As an example, on a Christmas Eve, he shot a man while trying to make a collection. He returned home and nonchalantly watched a news broadcast about what he had just done while wrapping his kids Christmas presents.
By the 1980s, he had advanced to the position of a crime ring boss, but he still participated in the dirty work of killing. On one job, a crooked pharmacist wanted to make an illegal purchase of stolen medication. The pharmacist showed up at a prearranged meeting spot with the money. Richard calmly said "There is no merchandise" and shot him. However, the shot didn’t kill the man. He finished the job beating the man to death with a tire iron. Kuklinski stuffed the lifeless body into a steel drum and left it outside a hotel where it languished for several weeks before being discovered.
Kuklinski began sinking deeper and deeper into the underworld of crime, becoming involved with pornography drugs, gambling and contract murder. But, now it was on an international level where he was eventually picked up on the FBI’s radar. He was now under surveillance.
Over the years Richard’s ability to stay one step ahead of the law caused him to become complacent. His began getting careless, leaving evidence behind at crime scenes which the FBI enthusiastically collected to make a case.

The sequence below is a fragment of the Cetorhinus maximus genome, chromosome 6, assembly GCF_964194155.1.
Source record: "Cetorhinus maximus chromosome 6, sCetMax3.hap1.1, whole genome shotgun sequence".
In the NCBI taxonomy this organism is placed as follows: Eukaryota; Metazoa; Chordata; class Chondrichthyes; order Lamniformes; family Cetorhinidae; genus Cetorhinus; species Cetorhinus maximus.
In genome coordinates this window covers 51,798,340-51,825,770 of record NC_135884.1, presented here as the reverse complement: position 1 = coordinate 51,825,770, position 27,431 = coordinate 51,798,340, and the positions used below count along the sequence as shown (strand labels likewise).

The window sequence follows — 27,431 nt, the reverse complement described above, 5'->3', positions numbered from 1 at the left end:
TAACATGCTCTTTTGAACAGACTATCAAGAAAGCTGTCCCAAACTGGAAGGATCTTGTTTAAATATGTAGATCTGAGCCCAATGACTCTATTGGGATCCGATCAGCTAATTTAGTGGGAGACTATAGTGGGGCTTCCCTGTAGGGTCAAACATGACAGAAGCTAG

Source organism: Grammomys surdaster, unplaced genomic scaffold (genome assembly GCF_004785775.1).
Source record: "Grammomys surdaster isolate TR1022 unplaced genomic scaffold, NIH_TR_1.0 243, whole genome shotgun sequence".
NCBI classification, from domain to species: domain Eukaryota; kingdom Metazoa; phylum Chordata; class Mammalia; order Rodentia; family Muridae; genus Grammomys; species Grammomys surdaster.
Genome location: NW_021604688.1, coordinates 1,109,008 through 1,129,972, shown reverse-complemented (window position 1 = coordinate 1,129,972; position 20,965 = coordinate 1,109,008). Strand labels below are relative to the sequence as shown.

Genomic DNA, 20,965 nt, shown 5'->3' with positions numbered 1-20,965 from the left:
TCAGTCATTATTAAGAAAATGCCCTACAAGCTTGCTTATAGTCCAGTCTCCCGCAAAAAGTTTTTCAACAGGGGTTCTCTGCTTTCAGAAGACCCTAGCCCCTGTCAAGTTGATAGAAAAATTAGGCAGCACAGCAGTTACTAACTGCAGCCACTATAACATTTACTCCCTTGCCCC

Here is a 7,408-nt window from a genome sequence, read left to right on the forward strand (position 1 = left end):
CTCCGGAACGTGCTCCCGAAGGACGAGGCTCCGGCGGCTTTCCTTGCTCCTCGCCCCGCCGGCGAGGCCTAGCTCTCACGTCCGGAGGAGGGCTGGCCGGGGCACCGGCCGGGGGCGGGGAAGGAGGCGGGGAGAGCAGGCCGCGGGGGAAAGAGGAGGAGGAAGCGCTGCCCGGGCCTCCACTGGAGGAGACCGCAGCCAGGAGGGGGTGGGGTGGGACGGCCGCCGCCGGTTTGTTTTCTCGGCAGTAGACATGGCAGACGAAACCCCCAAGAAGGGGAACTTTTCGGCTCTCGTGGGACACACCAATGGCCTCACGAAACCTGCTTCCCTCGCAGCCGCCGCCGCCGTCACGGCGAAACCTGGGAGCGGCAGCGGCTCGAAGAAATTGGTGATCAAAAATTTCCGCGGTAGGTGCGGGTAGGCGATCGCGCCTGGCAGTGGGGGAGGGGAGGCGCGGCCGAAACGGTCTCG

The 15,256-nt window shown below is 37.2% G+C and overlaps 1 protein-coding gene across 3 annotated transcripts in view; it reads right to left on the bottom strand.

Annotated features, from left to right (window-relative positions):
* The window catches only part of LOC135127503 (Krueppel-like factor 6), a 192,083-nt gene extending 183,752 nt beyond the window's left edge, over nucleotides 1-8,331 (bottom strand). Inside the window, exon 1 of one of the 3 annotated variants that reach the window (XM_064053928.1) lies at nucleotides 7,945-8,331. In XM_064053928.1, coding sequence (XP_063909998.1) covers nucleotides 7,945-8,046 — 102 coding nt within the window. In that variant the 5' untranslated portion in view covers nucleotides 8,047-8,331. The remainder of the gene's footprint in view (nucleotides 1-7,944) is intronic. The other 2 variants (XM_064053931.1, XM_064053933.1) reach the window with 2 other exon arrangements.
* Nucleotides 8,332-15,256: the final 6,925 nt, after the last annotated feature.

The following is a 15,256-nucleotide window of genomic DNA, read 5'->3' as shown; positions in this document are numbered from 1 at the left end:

The body of Gary Smith was discovered in December of 1982 stashed under a bed in a hotel room. He had been strangled and poisoned with cyanide. The body was found only after decomposition of the body and odor revealed its’ location.
In 1983, the partially thawed body of Louis Masgay was found in a park. Richard had frozen the body two years previously before dumping it thinking it would erase clues to as the time of death. Thereafter investigators called him “The Iceman.”
More bodies began piling up and the FBI’s case against Kuklinski began to solidify. Although the “MO’s” didn’t directly implicate Kuklinski in any of the murders, some of the victims had been known to have had business dealings with him.
The FBI had now been following Kuklinski for three years, but they still didn’t have enough evidence to arrest him. They decided to plant an undercover agent to gather more evidence. The plant posed as another hitman working in New York. During a meeting with Kuklinski the agent recorded a conversation between himself and Kuklinski. Kuklinski bragged about how he had done in some of his victims. However, something the agent said must have tipped the braggart off as it later became apparent he intended to kill the agent as well.
The FBI task force decided to beat Kuklinski to the punch and arrested Kuklinski at a road block. It took five officers to finally get the cuffs on him and into a car. He was initially charged with five murders but later confessed to many more. He was given two life sentences in prison…making him eligible for parole at the age of 111. However, even if that were a possibility he never lived to see it.
He died March 5, 2006, reportedly of natural causes. Some believe the timing of his death was too coincidental and he was murdered to keep him from testifying against the Gambino family. Talk about a case of poetic justice…